Songwriters Hall of Fame

Yes, there's a whole world of music out there besides Patty.

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Songwriters Hall of Fame

Postby Rob » Fri Jun 08, 2007 6:27 pm

Last night was the annual Songwriters Hall of Fame Induction Ceremony. I have had the great opportunity to work this show for five years, the last three as the writer. I love doing the show and working with a host of really talented and creative people who love music and love their jobs. It's a blast every year and this was no exception. It's certainly not as big and splashy as the Rock-n-Roll Hall of Fame ceremony, but in a lot of ways it's better, because many ofthe people they induct are usually never really recognized in that way.

But anyway, this year’s inductees and honorees were:

Michael Masser, who wrote three of Whitney Houston’s colossal hits. Don Black, a famous lyricist who wrote for Broadway and penned several famous James Bond themes as well as Born Free. Irving Burgie, who wrote Day-O, Jamaica Farewell, and Island in the Sun. Jackson Browne, who we all know. And the writing team of Bobby Weinstein and Teddy Randazzo who wrote Goin Out of My Head for Little Anthony and the Imperials which sold like 100 gazillion copies. Honorees were John Legend, given the “Starlight Award” for young songwriters, Don Kirshner for Publishing, and Dolly Parton, who received the Johnny Mercer award for being, “a giant among giants.”

What strikes me about these shows is that even though many of the names are unknown to most people, their songwriting credits are amazing when you start researching them. Just a bunch of extremely talented people who are so honored to be recognized by their peers.

The music was great. One of the awards honors a “Towering Song.” This year it was Unchained Melody. At first, Shawn Colvin was signed on to appear, but she dropped out. Then they had Art Garfunkel lined up, but he had to bag, as well. So they got an R&B singer from LA named Ledisi (pronounced Lettuce-E). Wow. She knocked that song out of the ballpark. An incredible set of pipes and a really nice surprise.

Marc Cohn honored Jackson Browne and sang a beautiful version of Too Many Angels. Marilyn McCoo sang Masser's The Greatest Love of All, a song I truly detest even when sung by such a great artist. Lizz Wright, another amazing singer, sang a really beautiful rendition of Don Black's "Born Free." Little Anthony opened the show with "Goin Out of My Head" and for an older guy who was big in the late 50's, he sounded amazingly terrific and got a well-deserved standing ovation. John Legend performed Ordinary People and I really enjoyed that song. He’s got a certain something that really moves people. Neil Sedaka did Breaking Up Is Hard To Do (tell me about it, Neil) to honor Don Kirshner who was his publisher. Neil is certainly from a different era, but he brought the house down. He’s also an incredibly nice guy. A mensch, as we like to say. Finally, balancing Neil out, Idina Menzel sang Dolly’s I Will Always Love You and she, too, did an amazing job.

For the honorees, Jackson Browne performed Lives in the Balance and it was great. Dolly did 9 to 5 and was, simply put, Dolly. She is just as nice as can be. So gracious to everyone and she really means it. I don’t think there’s a mean bone in that body.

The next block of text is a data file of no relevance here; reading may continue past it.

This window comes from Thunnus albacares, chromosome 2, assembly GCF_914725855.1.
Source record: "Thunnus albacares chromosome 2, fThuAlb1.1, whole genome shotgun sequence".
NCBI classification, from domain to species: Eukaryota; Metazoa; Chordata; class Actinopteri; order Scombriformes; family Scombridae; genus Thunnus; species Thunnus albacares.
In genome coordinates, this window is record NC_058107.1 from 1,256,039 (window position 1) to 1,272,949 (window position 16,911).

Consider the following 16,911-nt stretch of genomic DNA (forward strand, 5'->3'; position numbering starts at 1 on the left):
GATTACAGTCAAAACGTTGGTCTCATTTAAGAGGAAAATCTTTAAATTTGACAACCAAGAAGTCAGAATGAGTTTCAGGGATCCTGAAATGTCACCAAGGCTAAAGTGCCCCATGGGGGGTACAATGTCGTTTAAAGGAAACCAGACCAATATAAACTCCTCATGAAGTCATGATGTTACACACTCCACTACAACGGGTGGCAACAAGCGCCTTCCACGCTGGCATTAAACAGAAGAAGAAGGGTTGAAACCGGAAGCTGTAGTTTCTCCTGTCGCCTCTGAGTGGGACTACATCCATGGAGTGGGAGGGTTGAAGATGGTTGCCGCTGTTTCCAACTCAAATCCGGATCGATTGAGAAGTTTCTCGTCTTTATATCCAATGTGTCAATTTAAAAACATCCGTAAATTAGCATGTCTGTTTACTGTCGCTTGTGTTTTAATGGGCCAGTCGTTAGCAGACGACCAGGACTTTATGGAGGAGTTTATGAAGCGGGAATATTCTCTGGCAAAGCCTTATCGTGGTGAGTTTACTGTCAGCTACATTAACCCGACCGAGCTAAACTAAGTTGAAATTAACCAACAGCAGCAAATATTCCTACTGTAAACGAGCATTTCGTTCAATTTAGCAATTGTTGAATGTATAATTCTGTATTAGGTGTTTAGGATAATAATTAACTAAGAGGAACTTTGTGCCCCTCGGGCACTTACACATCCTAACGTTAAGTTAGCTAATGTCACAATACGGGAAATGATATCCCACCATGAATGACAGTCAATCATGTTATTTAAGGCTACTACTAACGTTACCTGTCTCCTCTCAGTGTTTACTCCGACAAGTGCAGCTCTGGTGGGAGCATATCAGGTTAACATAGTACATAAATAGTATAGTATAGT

I think the best moment was when Irving Burgie accepted his award. He was very funny and very poignant. First off, he told the crowd he would not bore them with his life story but pointed out that his autobiography was in their gift bags. Initially he had requested to do a little karaoke from the stage but the producers did not think this was a great idea. But he decided to do it, anyway. So he led the crowd in doing some of Day-O and Jamaica Farewell. It was one of those magical moments you simply cannot script. A thousand people chanting “daylight come, and me wanna go home.” What was also so poignant was that his wife passed away just the week before, but he went on because he knew she would want him to. A very gracious and obviously talented man. Actually, Harry Belafonte’s album, Calypso, which Irving wrote most of, was the first album to sell a million copies.

And I know we all know the song Sugar, Sugar by the Archies. Well, the woman who sang on that song, Toni Wine, was one of the presenters for Don Kirshner. I spent quite a bit of time with her and she is an amazing repository of music knowledge and history. As well as writing some well-known tunes, such as Tony Orlando and Dawn's hit, Candida, she worked with Kirshner when Carole King and Gerry Goffin and Neil Sedaka and a bunch of others were just young kids churning out all these song which have become so famous. She said they all had little cubicles with a stand up piano, a table and a chair and that was it. Just hearing her talk about it was so amazing. No cut throat competitions… they all played off each other and sang on each other’s demos and all that. Toni is on tour now with Tony Orlando who was also there last evening. So anyone need tickets to the Tony Orlando show, let me know. I’m certainly going at some point! Also, Toni is a big Patty fan. I was talking about Patty to someone else and she chimed in that she loved Patty’s work.

All in all, another great evening and I so look forward to doing it again next year. You’re all invited, of course.
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-- Nigel Tufnel
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